Speaking after the draw against India, Heather Knight, the England skipper, too, had said that five-day Tests could maybe be the way forward. Lisa Sthalekar and Kate Cross also backed the concept after the Canberra thriller. However, Meg Lanning, the Australian skipper, said that four days are enough, given the weather factor.

I have honestly never felt so sick in my whole entire life! Not just any draw one of the best I’ve ever seen!Kudos to Lanning for declaring when she did to set up an extraordinary test match. THE SERIES IS STILL ALIVE! LET PLAY MORE TESR MATCH CRICKET #ashes https://t.co/SigKyY3hRn

Furthermore, there were several concerns raised over the format’s requirements - it was about money, in reality, articulating with no holds barred. However, even before merging the International Women’s Cricket Council into the ICC in 2005, when the sport lacked money in vast amounts, there were more Tests played than afterward.

In the 17 years before the merging, there were 29 Tests played, while only 17 Tests have taken place since. These stats reflect the disinterest of the authorities, including the ICC and the national boards, towards the format.

Not long ago, Greg Barclay, the independent ICC chair, had addressed women’s Tests as "not part of the future landscape" and "can’t really see women’s Test cricket at any particular speed." Such remarks from a ‘man’ in the chair of the apex cricket council justifiably made blare. His judgment affirming that "white-ball is the way of the future," could be a fact to note.

Several active and former cricketers, including Lisa Keightley, Nat Sciver, Jess Jonassen, Lanning, Knight, and many more, responded to Barclay’s comments by saying they were "disappointing."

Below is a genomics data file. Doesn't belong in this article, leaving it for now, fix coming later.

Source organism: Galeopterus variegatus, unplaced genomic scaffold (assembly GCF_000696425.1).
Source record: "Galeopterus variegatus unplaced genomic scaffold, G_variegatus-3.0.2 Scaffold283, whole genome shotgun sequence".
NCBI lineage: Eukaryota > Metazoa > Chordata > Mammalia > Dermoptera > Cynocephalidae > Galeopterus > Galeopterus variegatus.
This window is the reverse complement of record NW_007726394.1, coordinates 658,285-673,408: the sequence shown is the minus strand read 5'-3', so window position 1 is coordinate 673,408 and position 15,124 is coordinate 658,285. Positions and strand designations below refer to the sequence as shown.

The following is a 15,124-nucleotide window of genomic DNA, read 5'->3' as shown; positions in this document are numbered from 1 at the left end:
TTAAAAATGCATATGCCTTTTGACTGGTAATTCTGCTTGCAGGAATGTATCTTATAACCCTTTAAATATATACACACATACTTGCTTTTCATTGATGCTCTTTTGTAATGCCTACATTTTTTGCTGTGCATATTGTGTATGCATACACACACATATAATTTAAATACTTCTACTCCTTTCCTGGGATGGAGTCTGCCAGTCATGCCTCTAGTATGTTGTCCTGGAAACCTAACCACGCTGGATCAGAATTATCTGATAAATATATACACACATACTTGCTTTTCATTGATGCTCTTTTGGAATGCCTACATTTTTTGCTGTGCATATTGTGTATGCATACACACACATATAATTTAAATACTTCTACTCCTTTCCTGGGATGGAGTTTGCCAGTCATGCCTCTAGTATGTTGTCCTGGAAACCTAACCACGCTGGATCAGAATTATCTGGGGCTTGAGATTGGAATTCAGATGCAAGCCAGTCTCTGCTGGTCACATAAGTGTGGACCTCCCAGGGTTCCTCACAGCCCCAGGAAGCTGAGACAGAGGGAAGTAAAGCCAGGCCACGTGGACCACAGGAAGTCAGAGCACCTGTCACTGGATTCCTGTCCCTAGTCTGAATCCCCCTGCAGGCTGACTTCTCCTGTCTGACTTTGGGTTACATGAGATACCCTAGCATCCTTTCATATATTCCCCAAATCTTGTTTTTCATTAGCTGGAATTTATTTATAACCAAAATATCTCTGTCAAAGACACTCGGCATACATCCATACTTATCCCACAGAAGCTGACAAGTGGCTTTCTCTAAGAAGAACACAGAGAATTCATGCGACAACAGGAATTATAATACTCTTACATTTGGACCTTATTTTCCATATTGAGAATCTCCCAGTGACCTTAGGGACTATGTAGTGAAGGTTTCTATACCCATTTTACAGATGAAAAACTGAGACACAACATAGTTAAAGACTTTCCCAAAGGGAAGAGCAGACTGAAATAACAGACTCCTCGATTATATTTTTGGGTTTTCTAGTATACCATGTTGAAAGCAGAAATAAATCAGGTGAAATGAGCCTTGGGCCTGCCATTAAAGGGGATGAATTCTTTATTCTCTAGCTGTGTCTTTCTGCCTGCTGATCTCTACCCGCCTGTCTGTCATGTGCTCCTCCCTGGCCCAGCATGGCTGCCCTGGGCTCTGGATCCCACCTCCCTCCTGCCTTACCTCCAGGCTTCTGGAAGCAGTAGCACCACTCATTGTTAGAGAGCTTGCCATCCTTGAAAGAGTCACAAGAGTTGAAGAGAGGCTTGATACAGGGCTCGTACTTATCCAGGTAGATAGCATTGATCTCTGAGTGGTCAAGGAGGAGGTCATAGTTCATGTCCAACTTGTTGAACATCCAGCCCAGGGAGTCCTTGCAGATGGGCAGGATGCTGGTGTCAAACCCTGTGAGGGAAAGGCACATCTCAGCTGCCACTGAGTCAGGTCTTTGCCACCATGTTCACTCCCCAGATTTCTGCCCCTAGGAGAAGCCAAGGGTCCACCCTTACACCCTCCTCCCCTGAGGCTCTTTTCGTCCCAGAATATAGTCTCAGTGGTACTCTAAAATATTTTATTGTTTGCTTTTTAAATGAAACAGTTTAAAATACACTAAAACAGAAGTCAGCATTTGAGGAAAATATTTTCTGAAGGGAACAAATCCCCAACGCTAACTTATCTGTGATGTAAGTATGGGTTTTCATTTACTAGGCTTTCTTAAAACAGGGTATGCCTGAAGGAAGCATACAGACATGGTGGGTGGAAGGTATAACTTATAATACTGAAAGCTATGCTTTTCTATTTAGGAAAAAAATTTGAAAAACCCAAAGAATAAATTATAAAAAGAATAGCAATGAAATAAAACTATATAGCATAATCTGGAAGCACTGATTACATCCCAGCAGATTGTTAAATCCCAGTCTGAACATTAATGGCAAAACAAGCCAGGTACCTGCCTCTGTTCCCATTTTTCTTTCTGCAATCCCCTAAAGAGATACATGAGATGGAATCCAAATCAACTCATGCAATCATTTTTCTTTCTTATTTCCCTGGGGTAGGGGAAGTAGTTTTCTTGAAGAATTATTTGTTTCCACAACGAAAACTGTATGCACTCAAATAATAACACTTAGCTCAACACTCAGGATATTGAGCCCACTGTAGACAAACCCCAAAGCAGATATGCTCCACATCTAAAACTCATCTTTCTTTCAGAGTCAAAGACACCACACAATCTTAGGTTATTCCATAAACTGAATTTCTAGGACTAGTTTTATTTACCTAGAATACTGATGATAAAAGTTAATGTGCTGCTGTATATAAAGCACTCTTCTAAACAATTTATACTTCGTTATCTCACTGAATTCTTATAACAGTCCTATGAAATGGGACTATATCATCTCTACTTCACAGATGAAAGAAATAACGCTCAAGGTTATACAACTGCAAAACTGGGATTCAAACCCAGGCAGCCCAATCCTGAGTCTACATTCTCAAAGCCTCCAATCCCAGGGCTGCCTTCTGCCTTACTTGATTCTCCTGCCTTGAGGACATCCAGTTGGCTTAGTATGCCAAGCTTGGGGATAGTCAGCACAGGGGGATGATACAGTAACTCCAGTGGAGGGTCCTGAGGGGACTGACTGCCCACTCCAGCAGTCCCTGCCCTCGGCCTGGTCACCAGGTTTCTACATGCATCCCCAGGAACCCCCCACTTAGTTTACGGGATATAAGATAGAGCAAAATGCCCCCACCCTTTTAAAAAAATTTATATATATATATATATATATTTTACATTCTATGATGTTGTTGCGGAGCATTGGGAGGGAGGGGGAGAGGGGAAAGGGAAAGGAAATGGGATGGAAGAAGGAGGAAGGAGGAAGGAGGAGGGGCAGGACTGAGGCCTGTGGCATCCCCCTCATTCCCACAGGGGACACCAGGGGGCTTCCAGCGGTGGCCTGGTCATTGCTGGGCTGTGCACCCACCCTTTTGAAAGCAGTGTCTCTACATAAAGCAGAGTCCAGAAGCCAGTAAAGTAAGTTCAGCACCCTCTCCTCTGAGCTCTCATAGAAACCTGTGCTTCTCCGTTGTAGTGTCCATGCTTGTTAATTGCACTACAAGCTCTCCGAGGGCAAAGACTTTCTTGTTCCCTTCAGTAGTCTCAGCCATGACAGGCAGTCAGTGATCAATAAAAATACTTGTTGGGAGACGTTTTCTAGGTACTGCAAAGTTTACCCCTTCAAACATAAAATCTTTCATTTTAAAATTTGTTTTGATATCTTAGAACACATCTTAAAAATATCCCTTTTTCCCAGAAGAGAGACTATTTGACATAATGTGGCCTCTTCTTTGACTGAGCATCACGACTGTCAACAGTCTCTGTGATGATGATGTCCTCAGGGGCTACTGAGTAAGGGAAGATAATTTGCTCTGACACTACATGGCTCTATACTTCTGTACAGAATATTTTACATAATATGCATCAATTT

ICC chair Greg Barclay: "I can’t really see women’s Test or long-form cricket evolving at any speed at all."🧐 https://t.co/2WYXVu7INr

An ICC member too had said before an ICC meeting in Dubai in April 2022:

“No, there can’t be a women’s Test Championship, but the discussions will be more about the role of Test cricket for women.”

The member also added that it’s more up to the members if they want five-day Tests.

The Women’s Test Championship (WTC) is undeniably a topic of the future. With barely four countries in the business, it’s quite surprising to see nations like New Zealand, West Indies, and Pakistan not being approachable for, at least, playing away games. Nevertheless, it doesn’t seem to be a story for long.

Moreover, it’s fairly impractical to say that the Women’s Test Championship is on the horizon, as there are no foundation domestic red-ball tournaments anywhere in the world. Despite seeing the rising fame of the women’s game, there is no way to deny the existence of more Tests.

It’s a matter of time for women, in point of fact, and it shouldn’t be too far for regular Test matches within the tours. There was a time when men’s Tests too, were/are being, doubted, but the ICC’s WTC card has certainly turned the tables around. The same can happen with the women’s game, who knows and why not?

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Edited by Samya Majumdar